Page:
W Samuel Poulin , 21 (Wilkes-Barre/Scranton Penguins)– Poulin is the best current Penguins prospect, and is an interesting one at that. Poulin mixes good size and strength with soft hands and a good playmaking ability. This power/finesse mix has showed itself at times, but currently Poulin is struggling slightly at the AHL level, trying to convert his skills to a higher level. Poulin projects as a middle-six forward at the NHL level, and depending on his development, could be ready in a few years, if not sooner.
D Pierre-Oliver Joseph, 23 (Wilkes-Barre/Scranton Penguins)– Joseph is the Penguins best defensive prospect, and has already seen playing time at the NHL level (5p in 20g). Joseph is a two-way defensemen, good skater and can transition the puck through the neutral zone well himself. His downside is a lack of size and strength and does not have any special teams upside. He is a plus defender when it comes to stopping rushes and controlling the front of the net. Joseph should earn a regular role with the Penguins this year or next, and will be a cheap option to round up the 3rd D pairing.
G Joel Blomqvist, 20 (Karpat/Hermes)– Blomqvist played the majority of his season in the SM-LIIGA, playing in 20g with a 1.32 GAA and a .940 SV%. Blomqvist did play 2 games in the AHL this past season, and played pretty well ending with a 2.05 GAA and .906 SV%. Blomqvist is an above average, but not elite athlete, and can move around the crease fairly quickly. There lacks a slight consistency in his game, and is a little under sized (6-foot-2, 183 pounds). I expect Blomqvist to spend some serious time at Scranton this next season to hopefully work on improving his consistency.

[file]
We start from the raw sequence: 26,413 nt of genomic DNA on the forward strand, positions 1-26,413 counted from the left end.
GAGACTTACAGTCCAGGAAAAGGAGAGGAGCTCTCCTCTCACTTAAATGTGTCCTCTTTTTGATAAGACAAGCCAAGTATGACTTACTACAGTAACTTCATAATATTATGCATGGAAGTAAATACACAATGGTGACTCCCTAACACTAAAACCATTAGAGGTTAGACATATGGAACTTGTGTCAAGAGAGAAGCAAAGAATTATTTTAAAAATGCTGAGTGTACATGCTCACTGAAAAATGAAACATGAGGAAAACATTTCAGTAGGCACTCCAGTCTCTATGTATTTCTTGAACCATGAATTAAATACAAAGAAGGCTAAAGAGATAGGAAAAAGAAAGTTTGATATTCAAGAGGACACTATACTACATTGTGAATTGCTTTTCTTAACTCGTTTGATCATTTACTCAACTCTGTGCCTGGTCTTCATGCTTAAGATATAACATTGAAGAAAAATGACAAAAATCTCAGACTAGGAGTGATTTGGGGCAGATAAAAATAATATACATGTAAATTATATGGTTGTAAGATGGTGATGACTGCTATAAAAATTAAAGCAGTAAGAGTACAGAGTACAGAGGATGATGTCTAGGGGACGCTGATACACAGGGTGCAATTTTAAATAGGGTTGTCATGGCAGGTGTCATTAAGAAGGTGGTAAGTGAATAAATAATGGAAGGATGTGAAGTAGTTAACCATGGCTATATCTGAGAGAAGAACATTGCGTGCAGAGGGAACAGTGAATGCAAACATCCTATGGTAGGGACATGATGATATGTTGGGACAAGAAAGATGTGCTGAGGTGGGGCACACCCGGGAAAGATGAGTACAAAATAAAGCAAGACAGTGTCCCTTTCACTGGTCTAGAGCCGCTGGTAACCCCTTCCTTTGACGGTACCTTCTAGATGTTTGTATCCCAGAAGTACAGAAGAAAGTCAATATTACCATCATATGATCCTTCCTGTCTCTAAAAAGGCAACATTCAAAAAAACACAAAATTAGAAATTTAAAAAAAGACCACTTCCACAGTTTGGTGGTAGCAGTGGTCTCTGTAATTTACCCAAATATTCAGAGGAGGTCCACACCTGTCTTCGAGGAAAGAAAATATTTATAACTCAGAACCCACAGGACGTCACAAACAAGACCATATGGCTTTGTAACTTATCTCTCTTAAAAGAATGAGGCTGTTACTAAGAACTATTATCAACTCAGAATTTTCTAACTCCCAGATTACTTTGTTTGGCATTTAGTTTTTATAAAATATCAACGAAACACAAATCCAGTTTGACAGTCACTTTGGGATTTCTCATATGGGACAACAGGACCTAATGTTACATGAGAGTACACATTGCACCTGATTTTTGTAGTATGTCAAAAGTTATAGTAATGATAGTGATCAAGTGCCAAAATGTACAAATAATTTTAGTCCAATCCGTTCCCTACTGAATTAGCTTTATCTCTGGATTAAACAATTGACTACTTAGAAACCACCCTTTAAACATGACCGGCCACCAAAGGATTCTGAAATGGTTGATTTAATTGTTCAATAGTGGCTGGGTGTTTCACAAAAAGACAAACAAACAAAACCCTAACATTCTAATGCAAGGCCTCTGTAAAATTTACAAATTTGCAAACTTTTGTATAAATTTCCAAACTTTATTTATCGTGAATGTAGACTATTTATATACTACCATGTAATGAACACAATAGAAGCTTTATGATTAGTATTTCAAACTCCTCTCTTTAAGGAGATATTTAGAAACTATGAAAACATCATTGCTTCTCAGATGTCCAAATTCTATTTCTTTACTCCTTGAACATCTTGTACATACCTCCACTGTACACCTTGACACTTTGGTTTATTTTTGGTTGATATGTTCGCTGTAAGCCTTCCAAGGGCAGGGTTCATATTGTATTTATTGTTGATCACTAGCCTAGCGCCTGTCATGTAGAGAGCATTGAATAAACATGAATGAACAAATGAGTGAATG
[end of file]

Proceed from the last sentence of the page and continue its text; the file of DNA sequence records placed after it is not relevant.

G Filip Lindberg, 23 (Wilkes-Barre/Scranton Penguins)– Lindberg is a small, but athletic goalie who spent his college years at Umass-Amherst and played some games last season in Scranton. In 7 games played, Lindberg had a 2.76 GAA and a .915 SV%. Lindberg is a more NHL-ready goalie at the moment than Blomqvist, but has less potential upside. We could see Lindberg at the NHL level very soon.
RW Nathan Legare, 21 (Wilkes-Barre/Scranton Penguins)– Legare spent last season in Scranton and mustered 16p (7g-9a) in 57 games. Legare is an average skater with an above average wrist shot and elite one-timer. Legare has decent hands and great size (6-foot, 200 pounds) for you prototypical winger in the NHL. I see Legare benefiting from another season in the AHL, and developing his puck handling and decision-making skills to be ready for the next level.
Other prospects– G Calle Clang (20, Rogle BK), F Filip Hallander (22, Wilkes-Barre/Scranton Penguins), F Tristian Broz (19, University of Denver)
This prospect pool lacks many things, including, no elite top prospect, no real depth at any position (goalie has some good depth), and no consistent level of high end talent. Again, this is the price you pay when you are buying at the deadline every season and pushing for Cups. There is a lot of work to be done to rebuild this farm system, because currently once the Crosby-Malkin era is over, there is nothing to replace them with. This is something that the decision makers for the Penguins organization need to be thinking about because those days will sneak up quickly.